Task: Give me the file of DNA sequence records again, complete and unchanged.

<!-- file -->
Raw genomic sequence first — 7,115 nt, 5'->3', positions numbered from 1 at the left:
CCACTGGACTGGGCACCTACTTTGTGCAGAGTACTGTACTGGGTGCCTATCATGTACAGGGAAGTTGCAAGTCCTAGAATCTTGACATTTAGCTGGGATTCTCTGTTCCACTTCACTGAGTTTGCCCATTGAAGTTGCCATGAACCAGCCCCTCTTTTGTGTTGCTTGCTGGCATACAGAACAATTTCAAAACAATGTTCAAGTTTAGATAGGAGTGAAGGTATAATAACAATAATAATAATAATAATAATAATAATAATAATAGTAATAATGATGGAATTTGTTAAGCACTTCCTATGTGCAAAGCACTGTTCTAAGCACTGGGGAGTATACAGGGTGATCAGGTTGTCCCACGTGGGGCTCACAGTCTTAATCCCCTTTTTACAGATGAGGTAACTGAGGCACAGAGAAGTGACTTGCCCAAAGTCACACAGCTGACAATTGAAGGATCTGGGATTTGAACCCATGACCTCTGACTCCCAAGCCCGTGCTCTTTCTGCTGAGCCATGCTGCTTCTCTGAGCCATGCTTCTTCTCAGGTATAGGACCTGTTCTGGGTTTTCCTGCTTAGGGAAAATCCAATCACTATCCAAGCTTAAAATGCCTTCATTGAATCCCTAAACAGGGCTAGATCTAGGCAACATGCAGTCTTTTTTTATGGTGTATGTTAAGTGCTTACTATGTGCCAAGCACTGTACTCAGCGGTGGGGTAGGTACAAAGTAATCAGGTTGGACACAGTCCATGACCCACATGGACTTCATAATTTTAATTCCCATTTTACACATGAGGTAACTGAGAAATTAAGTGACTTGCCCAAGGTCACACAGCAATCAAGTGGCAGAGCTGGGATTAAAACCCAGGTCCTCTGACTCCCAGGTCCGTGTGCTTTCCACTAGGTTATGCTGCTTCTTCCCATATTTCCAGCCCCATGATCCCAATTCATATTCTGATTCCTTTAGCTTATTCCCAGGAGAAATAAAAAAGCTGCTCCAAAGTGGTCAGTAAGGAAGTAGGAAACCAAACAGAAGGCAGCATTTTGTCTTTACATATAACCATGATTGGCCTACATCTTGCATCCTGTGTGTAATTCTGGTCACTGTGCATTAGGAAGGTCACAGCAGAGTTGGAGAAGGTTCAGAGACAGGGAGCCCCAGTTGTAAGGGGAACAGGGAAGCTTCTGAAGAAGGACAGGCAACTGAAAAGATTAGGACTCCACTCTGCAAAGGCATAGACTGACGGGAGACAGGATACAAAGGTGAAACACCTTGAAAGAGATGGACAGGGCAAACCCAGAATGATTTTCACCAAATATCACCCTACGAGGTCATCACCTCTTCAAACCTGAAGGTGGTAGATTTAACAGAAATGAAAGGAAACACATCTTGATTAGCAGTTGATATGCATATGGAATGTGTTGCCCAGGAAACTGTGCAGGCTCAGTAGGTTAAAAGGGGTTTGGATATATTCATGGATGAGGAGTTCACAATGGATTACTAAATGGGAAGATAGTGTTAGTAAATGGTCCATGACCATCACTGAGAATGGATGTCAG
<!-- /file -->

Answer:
Raw genomic sequence first — 7,115 nt, 5'->3', positions numbered from 1 at the left:
CCACTGGACTGGGCACCTACTTTGTGCAGAGTACTGTACTGGGTGCCTATCATGTACAGGGAAGTTGCAAGTCCTAGAATCTTGACATTTAGCTGGGATTCTCTGTTCCACTTCACTGAGTTTGCCCATTGAAGTTGCCATGAACCAGCCCCTCTTTTGTGTTGCTTGCTGGCATACAGAACAATTTCAAAACAATGTTCAAGTTTAGATAGGAGTGAAGGTATAATAACAATAATAATAATAATAATAATAATAATAATAATAGTAATAATGATGGAATTTGTTAAGCACTTCCTATGTGCAAAGCACTGTTCTAAGCACTGGGGAGTATACAGGGTGATCAGGTTGTCCCACGTGGGGCTCACAGTCTTAATCCCCTTTTTACAGATGAGGTAACTGAGGCACAGAGAAGTGACTTGCCCAAAGTCACACAGCTGACAATTGAAGGATCTGGGATTTGAACCCATGACCTCTGACTCCCAAGCCCGTGCTCTTTCTGCTGAGCCATGCTGCTTCTCTGAGCCATGCTTCTTCTCAGGTATAGGACCTGTTCTGGGTTTTCCTGCTTAGGGAAAATCCAATCACTATCCAAGCTTAAAATGCCTTCATTGAATCCCTAAACAGGGCTAGATCTAGGCAACATGCAGTCTTTTTTTATGGTGTATGTTAAGTGCTTACTATGTGCCAAGCACTGTACTCAGCGGTGGGGTAGGTACAAAGTAATCAGGTTGGACACAGTCCATGACCCACATGGACTTCATAATTTTAATTCCCATTTTACACATGAGGTAACTGAGAAATTAAGTGACTTGCCCAAGGTCACACAGCAATCAAGTGGCAGAGCTGGGATTAAAACCCAGGTCCTCTGACTCCCAGGTCCGTGTGCTTTCCACTAGGTTATGCTGCTTCTTCCCATATTTCCAGCCCCATGATCCCAATTCATATTCTGATTCCTTTAGCTTATTCCCAGGAGAAATAAAAAAGCTGCTCCAAAGTGGTCAGTAAGGAAGTAGGAAACCAAACAGAAGGCAGCATTTTGTCTTTACATATAACCATGATTGGCCTACATCTTGCATCCTGTGTGTAATTCTGGTCACTGTGCATTAGGAAGGTCACAGCAGAGTTGGAGAAGGTTCAGAGACAGGGAGCCCCAGTTGTAAGGGGAACAGGGAAGCTTCTGAAGAAGGACAGGCAACTGAAAAGATTAGGACTCCACTCTGCAAAGGCATAGACTGACGGGAGACAGGATACAAAGGTGAAACACCTTGAAAGAGATGGACAGGGCAAACCCAGAATGATTTTCACCAAATATCACCCTACGAGGTCATCACCTCTTCAAACCTGAAGGTGGTAGATTTAACAGAAATGAAAGGAAACACATCTTGATTAGCAGTTGATATGCATATGGAATGTGTTGCCCAGGAAACTGTGCAGGCTCAGTAGGTTAAAAGGGGTTTGGATATATTCATGGATGAGGAGTTCACAATGGATTACTAAATGGGAAGATAGTGTTAGTAAATGGTCCATGACCATCACTGAGAATGGATGTCAG